Aims and objectives

The overall goal of the project intends to introduce a Group Prenatal Care (GPC) model in selected healthcare facilities in Bangladesh. The specific objective of the study is to assess the effectiveness of GPC in change in coverage of standard number of ANC, PNC, including skilled birth attendance and institutional deliveries; the impact of GPC on maternal and neonatal outcome like preterm birth, caesarean delivery, low birth weight, postpartum complications and breastfeeding rate; and to estimate the incremental cost-outcome ratio of introducing Group Prenatal care in selected facilities. A qualitative study will also be conducted to explore the acceptability and perception of the new GPC model among the intervened mothers.

Conceptual framework

In group prenatal care, prenatal assessment, education and skills development will be occurred in an atmosphere that facilitates learning, encourages free exchange, and develops mutual support [17]. Group care will permit more time for pregnant women to develop a relationship among each other and to discuss recommended content of care. Peer education approaching (i.e. through peer participation) maternal health promotion will be carried out through peer educators like current pregnant women and experienced mothers. It is expected that group care with peer education will increase interaction with each other of the group members that can encourages women to utilize their knowledge through skill building which may improve their recommended healthcare utilization throughout the pregnancy period. Women thus are better able to take control of their adverse health situation during prenatal and postnatal period Fig. 1.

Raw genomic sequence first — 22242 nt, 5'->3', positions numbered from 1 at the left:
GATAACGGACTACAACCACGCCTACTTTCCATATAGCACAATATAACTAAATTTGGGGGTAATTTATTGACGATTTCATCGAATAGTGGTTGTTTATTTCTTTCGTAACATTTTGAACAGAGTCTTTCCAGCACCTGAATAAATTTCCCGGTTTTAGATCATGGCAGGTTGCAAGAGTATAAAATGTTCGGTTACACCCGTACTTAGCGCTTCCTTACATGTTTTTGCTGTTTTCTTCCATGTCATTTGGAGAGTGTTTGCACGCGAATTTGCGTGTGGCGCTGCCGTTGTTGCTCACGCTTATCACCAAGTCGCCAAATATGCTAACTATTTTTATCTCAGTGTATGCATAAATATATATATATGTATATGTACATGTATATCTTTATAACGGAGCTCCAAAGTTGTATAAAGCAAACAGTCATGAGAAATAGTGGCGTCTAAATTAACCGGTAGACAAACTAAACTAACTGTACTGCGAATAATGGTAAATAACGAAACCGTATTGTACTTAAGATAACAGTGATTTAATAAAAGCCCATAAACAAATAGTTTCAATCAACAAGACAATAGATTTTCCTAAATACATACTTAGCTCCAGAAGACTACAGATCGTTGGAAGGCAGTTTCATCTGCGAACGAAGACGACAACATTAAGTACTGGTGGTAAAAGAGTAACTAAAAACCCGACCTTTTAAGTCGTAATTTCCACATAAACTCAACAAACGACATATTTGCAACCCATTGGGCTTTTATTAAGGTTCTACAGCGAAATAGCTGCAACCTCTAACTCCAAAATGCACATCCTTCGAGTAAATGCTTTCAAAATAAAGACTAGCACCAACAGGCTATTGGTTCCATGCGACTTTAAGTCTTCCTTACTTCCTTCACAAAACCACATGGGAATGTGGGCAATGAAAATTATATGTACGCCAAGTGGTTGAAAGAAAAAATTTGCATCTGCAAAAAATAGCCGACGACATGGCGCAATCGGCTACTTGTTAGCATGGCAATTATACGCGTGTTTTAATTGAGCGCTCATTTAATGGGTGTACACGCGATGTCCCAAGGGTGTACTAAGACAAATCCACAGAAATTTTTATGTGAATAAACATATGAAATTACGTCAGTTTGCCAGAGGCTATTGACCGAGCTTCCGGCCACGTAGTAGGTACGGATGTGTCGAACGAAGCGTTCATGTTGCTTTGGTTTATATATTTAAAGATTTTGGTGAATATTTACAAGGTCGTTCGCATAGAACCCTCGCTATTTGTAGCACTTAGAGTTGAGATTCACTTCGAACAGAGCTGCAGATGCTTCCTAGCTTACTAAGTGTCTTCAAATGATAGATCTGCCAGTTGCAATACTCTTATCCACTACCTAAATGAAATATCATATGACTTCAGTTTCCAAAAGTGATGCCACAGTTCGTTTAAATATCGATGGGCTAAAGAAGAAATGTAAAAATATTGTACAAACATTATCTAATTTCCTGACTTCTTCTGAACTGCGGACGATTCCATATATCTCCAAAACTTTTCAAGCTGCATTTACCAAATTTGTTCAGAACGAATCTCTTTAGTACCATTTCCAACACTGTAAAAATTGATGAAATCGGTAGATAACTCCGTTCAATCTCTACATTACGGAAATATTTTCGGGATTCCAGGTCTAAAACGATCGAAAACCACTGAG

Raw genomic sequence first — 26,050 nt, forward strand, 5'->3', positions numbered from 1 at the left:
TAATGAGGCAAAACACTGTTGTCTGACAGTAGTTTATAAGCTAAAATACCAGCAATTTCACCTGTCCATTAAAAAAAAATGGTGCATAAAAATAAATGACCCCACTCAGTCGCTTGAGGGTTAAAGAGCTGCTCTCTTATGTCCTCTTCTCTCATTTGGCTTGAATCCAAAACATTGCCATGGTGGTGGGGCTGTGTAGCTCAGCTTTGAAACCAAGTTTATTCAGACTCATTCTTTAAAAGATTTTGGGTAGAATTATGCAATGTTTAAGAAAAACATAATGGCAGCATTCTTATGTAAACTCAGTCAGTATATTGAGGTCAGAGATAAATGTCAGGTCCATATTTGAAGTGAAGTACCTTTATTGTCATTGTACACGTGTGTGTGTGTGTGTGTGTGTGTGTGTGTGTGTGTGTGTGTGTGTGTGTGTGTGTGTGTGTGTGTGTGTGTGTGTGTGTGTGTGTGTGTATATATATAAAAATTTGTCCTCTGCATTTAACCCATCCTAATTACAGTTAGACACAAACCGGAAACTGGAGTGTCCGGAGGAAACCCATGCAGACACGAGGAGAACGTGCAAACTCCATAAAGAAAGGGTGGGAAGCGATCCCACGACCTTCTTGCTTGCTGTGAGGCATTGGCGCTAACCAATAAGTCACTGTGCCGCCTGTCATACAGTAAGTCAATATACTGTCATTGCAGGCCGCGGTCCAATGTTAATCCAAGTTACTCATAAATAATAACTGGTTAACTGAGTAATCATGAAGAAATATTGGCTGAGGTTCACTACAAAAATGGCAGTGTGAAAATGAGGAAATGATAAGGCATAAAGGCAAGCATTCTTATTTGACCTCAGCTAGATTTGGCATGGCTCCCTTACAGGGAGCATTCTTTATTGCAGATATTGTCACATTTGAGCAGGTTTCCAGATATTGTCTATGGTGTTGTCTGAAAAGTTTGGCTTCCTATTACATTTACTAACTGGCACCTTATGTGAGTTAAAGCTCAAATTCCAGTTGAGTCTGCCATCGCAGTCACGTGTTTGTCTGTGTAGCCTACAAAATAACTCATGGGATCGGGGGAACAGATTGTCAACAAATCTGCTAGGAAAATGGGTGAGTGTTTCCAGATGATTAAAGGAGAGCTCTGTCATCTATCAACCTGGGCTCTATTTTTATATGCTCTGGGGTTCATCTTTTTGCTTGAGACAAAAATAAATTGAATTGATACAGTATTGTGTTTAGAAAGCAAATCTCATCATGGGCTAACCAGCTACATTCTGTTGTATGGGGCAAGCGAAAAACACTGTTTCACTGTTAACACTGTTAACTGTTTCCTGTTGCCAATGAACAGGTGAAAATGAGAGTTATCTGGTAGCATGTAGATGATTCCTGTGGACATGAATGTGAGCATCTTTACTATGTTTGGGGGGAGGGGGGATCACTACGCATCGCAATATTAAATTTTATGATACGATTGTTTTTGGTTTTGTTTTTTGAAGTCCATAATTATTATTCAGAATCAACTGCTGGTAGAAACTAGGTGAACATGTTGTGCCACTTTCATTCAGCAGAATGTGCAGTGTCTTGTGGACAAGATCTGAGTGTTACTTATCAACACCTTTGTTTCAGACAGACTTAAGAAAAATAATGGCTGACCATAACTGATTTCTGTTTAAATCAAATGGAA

Fig. 1
Fig. 1

Conceptual framework

Research design and methods